Prague is the capital and largest city of the Czech Republic. It is also the fourteenth-largest city in the European Union.
Prague is a vibrant city, with a lively nightlife that attracts lots of young tourists. Although cafes, busy streets and good beer draw plenty of visitors, among the most beautiful and appealing attractions in this trendy capital are its historic and cultural sites, in the Old Town, in churches and castles dating back centuries. And many of them can be enjoyed for free.
The area around the Prague Castle — the current presidency seat — is open almost in its entirety for free. Ceremonial changing of the guard is daily at noon in the first courtyard and on the hour into the evening by the castle gates. There’s a fee for exhibition halls and historical monuments, but the gardens around the castle are free to visit. The grounds stay open until midnight every day through Oct. 31, so you can enjoy a nice night walk in a beautiful and safe place with hardly anyone there — as opposed to the crowds you’ll encounter during the day. The castle also provides a vantage point for breathtaking views of the city.
Walking across the Charles Bridge is one of the most popular tourist activities in Prague. The bridge’s construction began in 1357 under Charles IV, the Holy Roman Emperor known as the father of the Czech nation. Over the centuries, 30 mostly Baroque statues of saints were erected on the bridge’s Gothic balustrade. The statue of the legendary Czech knight Bruncvik, standing alone on one of the bridge’s pillars, is among the notable sculptures. Legend has it that his magical sword was buried in the bridge and would be swung at times of great national tribulation by St. Wenceslas, Bohemia’s patron saint.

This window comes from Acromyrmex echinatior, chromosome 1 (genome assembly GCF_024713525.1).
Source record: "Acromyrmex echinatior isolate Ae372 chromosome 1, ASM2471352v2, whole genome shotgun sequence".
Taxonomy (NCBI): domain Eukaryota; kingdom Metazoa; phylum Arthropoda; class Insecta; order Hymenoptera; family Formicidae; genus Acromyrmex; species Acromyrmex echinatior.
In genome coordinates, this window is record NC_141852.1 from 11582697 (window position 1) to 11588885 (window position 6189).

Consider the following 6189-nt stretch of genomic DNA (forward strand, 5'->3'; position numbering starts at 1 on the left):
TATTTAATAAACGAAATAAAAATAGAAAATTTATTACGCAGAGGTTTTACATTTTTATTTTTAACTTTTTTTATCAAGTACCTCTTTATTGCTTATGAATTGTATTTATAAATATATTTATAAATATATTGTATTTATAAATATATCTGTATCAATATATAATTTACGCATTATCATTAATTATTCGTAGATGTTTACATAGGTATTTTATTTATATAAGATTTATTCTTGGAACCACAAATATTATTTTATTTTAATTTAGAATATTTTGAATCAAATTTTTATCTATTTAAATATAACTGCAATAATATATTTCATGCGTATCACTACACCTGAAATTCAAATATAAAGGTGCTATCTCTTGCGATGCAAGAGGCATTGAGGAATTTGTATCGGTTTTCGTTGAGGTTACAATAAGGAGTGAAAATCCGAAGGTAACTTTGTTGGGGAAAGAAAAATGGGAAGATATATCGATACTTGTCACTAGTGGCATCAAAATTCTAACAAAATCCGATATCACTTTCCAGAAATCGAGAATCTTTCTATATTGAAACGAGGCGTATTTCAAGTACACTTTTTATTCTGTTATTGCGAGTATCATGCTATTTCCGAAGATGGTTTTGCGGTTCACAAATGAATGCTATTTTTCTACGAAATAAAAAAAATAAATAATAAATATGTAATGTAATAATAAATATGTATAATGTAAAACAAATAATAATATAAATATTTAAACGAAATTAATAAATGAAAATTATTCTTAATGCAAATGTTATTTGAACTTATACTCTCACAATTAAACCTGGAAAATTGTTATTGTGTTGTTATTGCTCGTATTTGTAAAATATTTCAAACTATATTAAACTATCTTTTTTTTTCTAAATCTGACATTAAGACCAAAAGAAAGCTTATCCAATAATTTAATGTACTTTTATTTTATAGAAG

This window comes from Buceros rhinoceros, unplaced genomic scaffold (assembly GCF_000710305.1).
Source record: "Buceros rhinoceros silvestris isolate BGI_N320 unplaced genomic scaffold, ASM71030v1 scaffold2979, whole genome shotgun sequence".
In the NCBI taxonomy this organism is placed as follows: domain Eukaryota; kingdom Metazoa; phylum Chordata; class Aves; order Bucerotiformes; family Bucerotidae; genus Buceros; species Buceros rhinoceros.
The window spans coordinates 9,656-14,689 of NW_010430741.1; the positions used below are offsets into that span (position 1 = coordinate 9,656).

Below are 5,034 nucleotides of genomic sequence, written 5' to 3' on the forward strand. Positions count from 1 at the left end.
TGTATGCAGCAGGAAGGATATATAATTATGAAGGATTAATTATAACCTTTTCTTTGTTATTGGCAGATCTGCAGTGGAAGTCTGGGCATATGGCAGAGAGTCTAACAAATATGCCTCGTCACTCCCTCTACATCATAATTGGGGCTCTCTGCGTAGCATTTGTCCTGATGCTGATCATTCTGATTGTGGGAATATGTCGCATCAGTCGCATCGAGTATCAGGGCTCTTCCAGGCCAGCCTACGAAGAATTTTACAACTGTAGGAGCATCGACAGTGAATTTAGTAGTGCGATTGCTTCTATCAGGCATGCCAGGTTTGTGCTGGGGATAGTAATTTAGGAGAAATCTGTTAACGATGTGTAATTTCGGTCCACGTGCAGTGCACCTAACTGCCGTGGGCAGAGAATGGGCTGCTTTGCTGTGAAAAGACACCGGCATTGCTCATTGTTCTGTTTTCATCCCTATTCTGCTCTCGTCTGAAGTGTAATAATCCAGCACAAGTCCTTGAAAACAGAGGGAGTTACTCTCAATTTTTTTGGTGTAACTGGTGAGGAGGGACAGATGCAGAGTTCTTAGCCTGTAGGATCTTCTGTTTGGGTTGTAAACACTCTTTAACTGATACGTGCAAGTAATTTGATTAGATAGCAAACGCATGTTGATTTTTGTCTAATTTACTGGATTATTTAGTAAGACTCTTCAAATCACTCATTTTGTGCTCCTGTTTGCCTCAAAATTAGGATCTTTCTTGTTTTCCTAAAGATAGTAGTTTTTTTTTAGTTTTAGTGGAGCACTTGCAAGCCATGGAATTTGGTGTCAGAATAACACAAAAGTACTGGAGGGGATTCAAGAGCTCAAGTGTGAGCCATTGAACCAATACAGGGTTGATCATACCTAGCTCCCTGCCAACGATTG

Old Town Square & Astronomical Clock
Dating to the Middle Ages, the Old Town Square is in the heart of Prague. Romanesque, Gothic and Baroque buildings — including a tower and churches — date to the 12th century. Notable sites include the Orloj, or Astronomical Clock, dating to 1410, which includes solar and lunar positions, a monthly calendar and a tableau of figures that move on the hour, as well as a statue of church reformer Jan Hus, erected in 1915, 500 years after his death. Tour guides offer their services in the square for free — though they hope for a tip at the end. The Old Town Square also houses the St Nicholas Church, Tyn Cathedral and the Old Town Hall. The views from the Old Town Hall are spectacular and present Prague, in all its glory.
The Petrin Tower draws inspiration from the Eiffel Tower in Paris. The tower is set atop the Petrin Hill. The tower was built in 1891 for the Jubilee exhibition. You can reach the Petrin Tower by a funicular railway, passing through beautiful views. There is an observatory at the tower from where you can view the world down below with lush landscaped gardens. The hall of mirrors is also popular among tourists.
Church of Our Lady Victorious and Holy Infant of Prague
The wax statue of the Holy infant Jesus of Prague, housed in the Church of Our Lady Victorious, is definitely worth a visit. It is a holy pilgrimage site where thousands of visitors come every year to pay homage to the statue of Infant Jesus. This church is worth a visit, regardless of your faith. There are many legends associated with this statue. It is said to have saved Prague from the ravages of war. The altar where Infant Jesus rests is also adorned with other figures made from gold and silver.